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PostPosted: Fri Feb 04, 2011 9:28 pm
 


Have fun. I hope to be publishing my first eNovel in about a month or two after many years of writing and it sitting on the back burner while I'm at sea.


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PostPosted: Sat Feb 05, 2011 12:16 am
 


It really would depend on a few things, I guess. How a country would react, if this drug was known about by the masses, what it does to a woman's fertility (limited amount of eggs, after all), what it changes in a person's metabolism, just how expensive (and hence selective) the drug would be, if the nation would move to nationalize it under their control (wait, "if?" :P I kind of disagree with Bart, I don't think any country would let it be a market thing from the get-go) and so forth.

If it's publicly known, I doubt you would ever see a real elite form. People would notice if someone started living super long, people would be strongly concerned about the potential existence of folks able to live for long periods of time. There would be extraordinary amounts of pressure placed to maintain blocks on something which cannot be used by the masses, and I guess my biggest fear is that people would get a little hysterical about people wandering around with an anti-aging solution in their blood, and society takes a turn to being more hard-line on such substances regardless of where people work, etc.

Since it's expensive, I doubt you'd see wide spread dissemination of it, even in nations with strong socialist backbones. A limited subgroup inside any country carries a much greater risk than a group with less rights in another country. People in India are not pissed off at Canadians for having a higher GNP, but they are pissed off at intrusive language and cultural problems internally. People who perceive the creation of an actual, biological, definable class of humans who can receive a long-running treatment domestically would more likely form a taboo for going against the norm. While perhaps a handful of people could get away with it, I doubt many would, and any known ones would be harshly viewed in the public eye, somewhat like our current celebrities are. I have no doubt that people who are known to use it would quickly lose their wealth as support for them fell away over time for the most part.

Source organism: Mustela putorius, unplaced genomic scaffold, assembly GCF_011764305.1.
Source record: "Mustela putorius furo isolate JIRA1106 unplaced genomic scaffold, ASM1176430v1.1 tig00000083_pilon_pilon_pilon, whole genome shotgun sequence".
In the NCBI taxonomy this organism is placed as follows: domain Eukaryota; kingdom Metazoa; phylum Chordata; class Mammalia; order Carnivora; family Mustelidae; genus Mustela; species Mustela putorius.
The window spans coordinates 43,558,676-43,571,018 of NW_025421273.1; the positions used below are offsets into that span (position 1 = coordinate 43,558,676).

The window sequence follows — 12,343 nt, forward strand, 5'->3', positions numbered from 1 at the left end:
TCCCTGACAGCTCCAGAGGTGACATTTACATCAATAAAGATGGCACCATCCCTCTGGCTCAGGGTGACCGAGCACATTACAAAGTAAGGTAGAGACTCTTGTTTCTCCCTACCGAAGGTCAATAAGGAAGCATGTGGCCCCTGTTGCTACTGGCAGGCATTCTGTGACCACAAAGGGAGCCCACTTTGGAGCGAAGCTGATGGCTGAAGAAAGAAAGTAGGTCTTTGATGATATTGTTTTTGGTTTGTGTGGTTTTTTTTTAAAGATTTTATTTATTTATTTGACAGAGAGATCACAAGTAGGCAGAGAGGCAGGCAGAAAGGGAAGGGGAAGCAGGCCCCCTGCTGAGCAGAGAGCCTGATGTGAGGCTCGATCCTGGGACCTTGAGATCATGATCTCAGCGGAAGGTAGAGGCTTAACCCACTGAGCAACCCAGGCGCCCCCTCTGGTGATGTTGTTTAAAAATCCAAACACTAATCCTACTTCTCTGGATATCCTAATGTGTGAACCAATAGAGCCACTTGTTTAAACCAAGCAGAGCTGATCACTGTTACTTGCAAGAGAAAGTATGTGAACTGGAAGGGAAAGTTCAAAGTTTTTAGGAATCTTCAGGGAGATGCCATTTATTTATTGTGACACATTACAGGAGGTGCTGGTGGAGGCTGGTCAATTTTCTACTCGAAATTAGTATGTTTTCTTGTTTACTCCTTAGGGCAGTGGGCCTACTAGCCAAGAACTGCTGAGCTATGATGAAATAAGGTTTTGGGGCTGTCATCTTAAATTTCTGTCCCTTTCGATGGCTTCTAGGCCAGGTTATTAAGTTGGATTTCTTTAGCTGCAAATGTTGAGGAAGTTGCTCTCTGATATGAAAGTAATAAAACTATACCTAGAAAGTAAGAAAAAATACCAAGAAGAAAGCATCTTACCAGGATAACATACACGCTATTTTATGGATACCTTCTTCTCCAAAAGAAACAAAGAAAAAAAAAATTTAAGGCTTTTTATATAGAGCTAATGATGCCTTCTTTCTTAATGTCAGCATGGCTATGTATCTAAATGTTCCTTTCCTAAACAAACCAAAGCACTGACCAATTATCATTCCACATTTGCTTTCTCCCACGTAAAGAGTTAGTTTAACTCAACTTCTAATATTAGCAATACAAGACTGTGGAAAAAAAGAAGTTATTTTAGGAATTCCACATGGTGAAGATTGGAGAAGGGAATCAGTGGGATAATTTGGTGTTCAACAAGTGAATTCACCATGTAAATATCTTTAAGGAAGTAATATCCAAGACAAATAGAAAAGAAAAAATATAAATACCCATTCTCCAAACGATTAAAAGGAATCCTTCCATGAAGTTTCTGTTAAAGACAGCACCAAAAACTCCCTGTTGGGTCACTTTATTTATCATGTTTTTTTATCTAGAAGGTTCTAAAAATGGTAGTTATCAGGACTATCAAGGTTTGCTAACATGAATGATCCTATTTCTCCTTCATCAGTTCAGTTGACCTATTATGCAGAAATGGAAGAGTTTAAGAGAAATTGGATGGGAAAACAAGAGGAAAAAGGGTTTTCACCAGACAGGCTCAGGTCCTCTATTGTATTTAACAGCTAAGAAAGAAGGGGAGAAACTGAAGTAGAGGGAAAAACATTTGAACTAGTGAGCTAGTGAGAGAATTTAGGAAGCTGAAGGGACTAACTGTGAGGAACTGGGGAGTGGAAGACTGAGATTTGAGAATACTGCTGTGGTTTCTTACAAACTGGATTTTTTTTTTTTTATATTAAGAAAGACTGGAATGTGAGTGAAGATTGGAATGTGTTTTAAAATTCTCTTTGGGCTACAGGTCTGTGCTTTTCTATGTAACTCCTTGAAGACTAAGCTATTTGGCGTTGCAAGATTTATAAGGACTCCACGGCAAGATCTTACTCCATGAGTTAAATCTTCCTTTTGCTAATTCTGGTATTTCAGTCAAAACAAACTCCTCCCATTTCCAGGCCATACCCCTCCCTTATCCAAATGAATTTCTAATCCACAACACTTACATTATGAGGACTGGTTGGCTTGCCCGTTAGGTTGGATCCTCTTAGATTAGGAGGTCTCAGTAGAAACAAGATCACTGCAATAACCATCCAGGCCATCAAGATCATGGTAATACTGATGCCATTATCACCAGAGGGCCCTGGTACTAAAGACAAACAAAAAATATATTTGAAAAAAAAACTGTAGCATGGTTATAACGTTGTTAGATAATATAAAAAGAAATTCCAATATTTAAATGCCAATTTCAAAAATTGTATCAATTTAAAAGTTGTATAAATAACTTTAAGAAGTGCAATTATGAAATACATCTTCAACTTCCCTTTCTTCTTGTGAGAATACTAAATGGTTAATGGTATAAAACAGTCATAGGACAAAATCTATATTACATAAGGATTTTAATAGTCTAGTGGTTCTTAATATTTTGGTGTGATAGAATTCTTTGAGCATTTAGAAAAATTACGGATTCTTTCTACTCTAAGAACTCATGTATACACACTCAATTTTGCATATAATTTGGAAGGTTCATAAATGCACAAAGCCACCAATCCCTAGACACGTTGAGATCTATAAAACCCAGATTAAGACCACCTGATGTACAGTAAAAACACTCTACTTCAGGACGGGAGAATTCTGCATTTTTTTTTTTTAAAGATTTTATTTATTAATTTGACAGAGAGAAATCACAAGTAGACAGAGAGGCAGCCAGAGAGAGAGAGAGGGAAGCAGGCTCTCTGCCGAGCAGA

I have to admit that I am somewhat optimistic that with an expensive drug that would be one of the worst things that you would see. History has had it's share of extraordinarily smart men who have been ringing the bells of doom, from Malthus and his overpopulation theorem to Marx. Even though we now see that their ideas did not hold water in some cases (even though these, as I mentioned before, were quite intelligent folks), we know why they do not hold water. In Malthus' case, he failed to notice that technological progress is an ongoing phenomenon, and to this day we see the effects of technological progress in how American factory workers continue to be competitive on an international scale. I would not be surprised to see a shift in society to offset potential negatives of this production.

In addition, because this is a short term drug, there is always the possibility that it would be used on or for "assets" to society. I remember an old Star Trek episode I hate to reference where a society allocated some amount of drugs which slowed the aging process to people who's jobs were important -- irrigation engineers who serviced hundreds of thousands, leading engineers on important projects, what have you. If there is a case where I'd think people may grudgingly accept the use of this drug with what I could describe as socially segregating properties, it would be in a case where it could potentially be good for humanity. Since the expense would no doubt make the supply limited, I would not be surprised if this sort of limit would actually make it an effective method as such. I already see in my head, the NDP claiming the future Liberals misused the drugs on the wrong people -- it would fit wonderfully into the Canadian political scene! Imagine the potential outrage at allegations of a politician using the drug on themselves. :P

I guess what also would be interesting is what would happen in cases of dictatorships. If there's one effective method of change, it's when the old ruler passes away and someone takes their place. Could you imagine a Kim with a replacement population every few decades, or an African warlord who only has to stay away from gunfire to ensure his reign? If there's one friendly thing about the lack of this drug is that it does force humanity to adapt to new conditions at eventually get rid of some of the worst examples of humanity the oldest fashioned way possible. I'd hate for that guy from the Westboro Church to have his family pool their resources to keep their crazed leader alive, or for any other fundamentalist or personality cultist to get their hands on it for their glorious leader.